While everyone you know may think it’sfine to use cannabis responsibly, 750,000Americans get busted for it every year.Here are 10 keys to staying out of jail.
1. Break only one law at a time. If you’reholding or using cannabis — that’s one.Don’t break any more. Particularly in yourcar, all laws must be religiously obeyed.
2. Practice home hygiene. Sooner or later,someone is going to come to your housewho might turn you in if s/he sees somethingsuch as a pipe, a joint, a bud or agrow room. These things should alwaysbe kept where they can’t be seen.
3. Never invite trouble home, and don’tdo things that bring police to your house.Smoke out back, away from the frontdoor.
4. Protect the privacy of your home as bestyou can. Remember noise and odors travel.‘Private property’ signs, gates andfences give your lawyer a chance to arguethat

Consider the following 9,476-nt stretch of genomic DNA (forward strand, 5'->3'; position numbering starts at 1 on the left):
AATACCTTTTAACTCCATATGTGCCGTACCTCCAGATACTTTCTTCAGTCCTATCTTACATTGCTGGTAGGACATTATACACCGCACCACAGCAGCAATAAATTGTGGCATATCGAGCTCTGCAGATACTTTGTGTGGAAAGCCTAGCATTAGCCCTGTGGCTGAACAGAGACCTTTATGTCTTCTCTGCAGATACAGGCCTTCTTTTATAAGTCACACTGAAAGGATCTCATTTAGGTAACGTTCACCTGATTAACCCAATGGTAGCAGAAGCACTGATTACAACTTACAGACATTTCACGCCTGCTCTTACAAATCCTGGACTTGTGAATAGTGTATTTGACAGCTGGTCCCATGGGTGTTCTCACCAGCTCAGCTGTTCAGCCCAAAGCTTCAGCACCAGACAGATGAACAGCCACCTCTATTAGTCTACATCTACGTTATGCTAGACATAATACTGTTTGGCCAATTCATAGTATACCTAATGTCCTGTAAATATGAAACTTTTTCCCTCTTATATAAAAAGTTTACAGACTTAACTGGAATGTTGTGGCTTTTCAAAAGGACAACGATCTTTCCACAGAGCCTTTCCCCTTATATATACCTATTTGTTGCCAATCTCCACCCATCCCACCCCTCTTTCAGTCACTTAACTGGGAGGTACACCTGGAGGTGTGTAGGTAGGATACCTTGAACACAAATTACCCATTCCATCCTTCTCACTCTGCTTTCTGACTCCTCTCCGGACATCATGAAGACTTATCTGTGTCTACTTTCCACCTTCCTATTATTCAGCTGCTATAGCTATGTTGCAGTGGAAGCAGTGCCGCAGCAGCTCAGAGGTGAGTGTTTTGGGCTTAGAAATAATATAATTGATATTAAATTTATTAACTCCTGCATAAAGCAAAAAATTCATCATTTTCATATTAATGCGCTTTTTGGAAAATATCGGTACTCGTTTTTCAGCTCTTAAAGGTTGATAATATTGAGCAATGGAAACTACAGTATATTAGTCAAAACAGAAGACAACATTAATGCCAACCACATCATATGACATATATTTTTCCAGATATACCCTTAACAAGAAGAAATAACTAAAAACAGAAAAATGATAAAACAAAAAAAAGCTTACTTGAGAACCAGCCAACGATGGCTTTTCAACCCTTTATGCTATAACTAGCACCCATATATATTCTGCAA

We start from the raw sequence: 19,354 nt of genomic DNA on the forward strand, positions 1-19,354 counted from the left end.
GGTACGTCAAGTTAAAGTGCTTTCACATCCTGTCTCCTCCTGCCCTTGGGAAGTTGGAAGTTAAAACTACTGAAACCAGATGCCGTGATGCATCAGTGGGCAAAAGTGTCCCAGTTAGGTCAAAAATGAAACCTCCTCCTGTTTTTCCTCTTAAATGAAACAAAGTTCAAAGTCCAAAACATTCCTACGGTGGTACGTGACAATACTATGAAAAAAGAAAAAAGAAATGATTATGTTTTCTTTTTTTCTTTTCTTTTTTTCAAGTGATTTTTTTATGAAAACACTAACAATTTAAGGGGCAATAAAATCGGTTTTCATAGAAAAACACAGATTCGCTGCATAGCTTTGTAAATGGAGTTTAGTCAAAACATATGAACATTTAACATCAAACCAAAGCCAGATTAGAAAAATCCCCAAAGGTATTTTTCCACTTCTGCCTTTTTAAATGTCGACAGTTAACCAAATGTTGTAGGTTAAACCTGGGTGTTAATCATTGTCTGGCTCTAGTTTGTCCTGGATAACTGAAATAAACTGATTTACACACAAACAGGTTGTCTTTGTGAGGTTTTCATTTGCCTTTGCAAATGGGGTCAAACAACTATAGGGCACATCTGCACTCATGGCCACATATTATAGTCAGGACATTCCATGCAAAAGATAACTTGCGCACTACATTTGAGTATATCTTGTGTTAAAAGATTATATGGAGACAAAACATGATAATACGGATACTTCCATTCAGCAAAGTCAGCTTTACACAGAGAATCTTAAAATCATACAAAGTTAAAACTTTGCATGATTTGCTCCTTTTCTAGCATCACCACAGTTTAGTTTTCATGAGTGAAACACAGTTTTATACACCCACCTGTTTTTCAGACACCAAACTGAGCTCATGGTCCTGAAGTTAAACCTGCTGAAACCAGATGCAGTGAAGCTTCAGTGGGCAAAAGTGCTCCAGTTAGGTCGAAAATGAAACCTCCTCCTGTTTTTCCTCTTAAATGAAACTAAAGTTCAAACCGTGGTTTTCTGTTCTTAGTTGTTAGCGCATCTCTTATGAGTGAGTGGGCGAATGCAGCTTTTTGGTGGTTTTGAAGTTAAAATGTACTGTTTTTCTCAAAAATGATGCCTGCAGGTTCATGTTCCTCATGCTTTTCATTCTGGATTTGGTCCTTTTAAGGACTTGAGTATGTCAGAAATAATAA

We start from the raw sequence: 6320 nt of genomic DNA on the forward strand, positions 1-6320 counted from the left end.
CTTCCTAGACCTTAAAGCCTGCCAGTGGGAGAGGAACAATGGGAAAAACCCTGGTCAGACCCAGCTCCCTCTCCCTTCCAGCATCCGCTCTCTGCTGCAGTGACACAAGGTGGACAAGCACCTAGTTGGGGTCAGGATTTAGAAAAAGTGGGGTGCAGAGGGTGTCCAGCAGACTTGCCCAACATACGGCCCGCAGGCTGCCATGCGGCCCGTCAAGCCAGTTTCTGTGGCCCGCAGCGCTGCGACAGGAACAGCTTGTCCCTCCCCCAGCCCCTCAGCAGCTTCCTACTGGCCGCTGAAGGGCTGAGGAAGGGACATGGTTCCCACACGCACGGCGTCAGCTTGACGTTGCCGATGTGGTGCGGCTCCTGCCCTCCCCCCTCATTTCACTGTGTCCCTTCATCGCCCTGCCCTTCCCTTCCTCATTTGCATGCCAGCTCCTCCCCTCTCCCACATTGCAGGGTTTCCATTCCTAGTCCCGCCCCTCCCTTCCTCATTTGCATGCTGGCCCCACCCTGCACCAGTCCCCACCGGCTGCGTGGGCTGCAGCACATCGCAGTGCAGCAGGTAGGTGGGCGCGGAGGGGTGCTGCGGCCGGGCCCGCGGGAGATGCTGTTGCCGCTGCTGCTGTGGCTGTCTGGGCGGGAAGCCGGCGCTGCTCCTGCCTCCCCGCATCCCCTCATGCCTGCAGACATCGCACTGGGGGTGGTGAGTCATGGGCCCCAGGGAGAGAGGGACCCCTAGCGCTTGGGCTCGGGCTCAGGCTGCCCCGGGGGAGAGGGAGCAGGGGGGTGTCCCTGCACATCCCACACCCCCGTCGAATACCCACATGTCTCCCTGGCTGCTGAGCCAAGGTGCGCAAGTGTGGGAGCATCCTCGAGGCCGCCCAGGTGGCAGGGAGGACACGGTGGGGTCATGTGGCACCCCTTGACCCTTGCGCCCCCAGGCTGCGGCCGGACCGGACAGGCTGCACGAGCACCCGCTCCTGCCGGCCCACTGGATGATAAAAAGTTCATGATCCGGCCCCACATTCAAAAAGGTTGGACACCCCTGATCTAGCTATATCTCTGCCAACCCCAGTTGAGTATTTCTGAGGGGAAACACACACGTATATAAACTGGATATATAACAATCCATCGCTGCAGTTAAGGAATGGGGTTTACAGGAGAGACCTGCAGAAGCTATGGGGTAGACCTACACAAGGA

Read More: How to not get busted
I-502 wins with 11% margin
By Doug Honig | ACLU of Washington Communications Director
Voters in Washington State gave Initiative 502 (I-502) an 11-point margin of victory Nov. 6, 2012 to legalize, tax and regulate cannabis for adults 21 and over, sending a clear message that the public is ready for a change in policy.
The impact of the vote was seen even before I-502 took effect on Dec. 6. Prosecutors in several major counties dropped cases against people arrested under the old law, saying it didn’t make sense to pursue prosecutions for conduct that soon would be legal. They also knew it would be difficult to get a jury to convict.
I-502 makes adult possession of an ounce of marijuana permissible under state law, but not cultivation. During a year-long process that ends in December 2013, the State Liquor Control board will create a system for licensing the
Read More: Washington measure takes conservative tack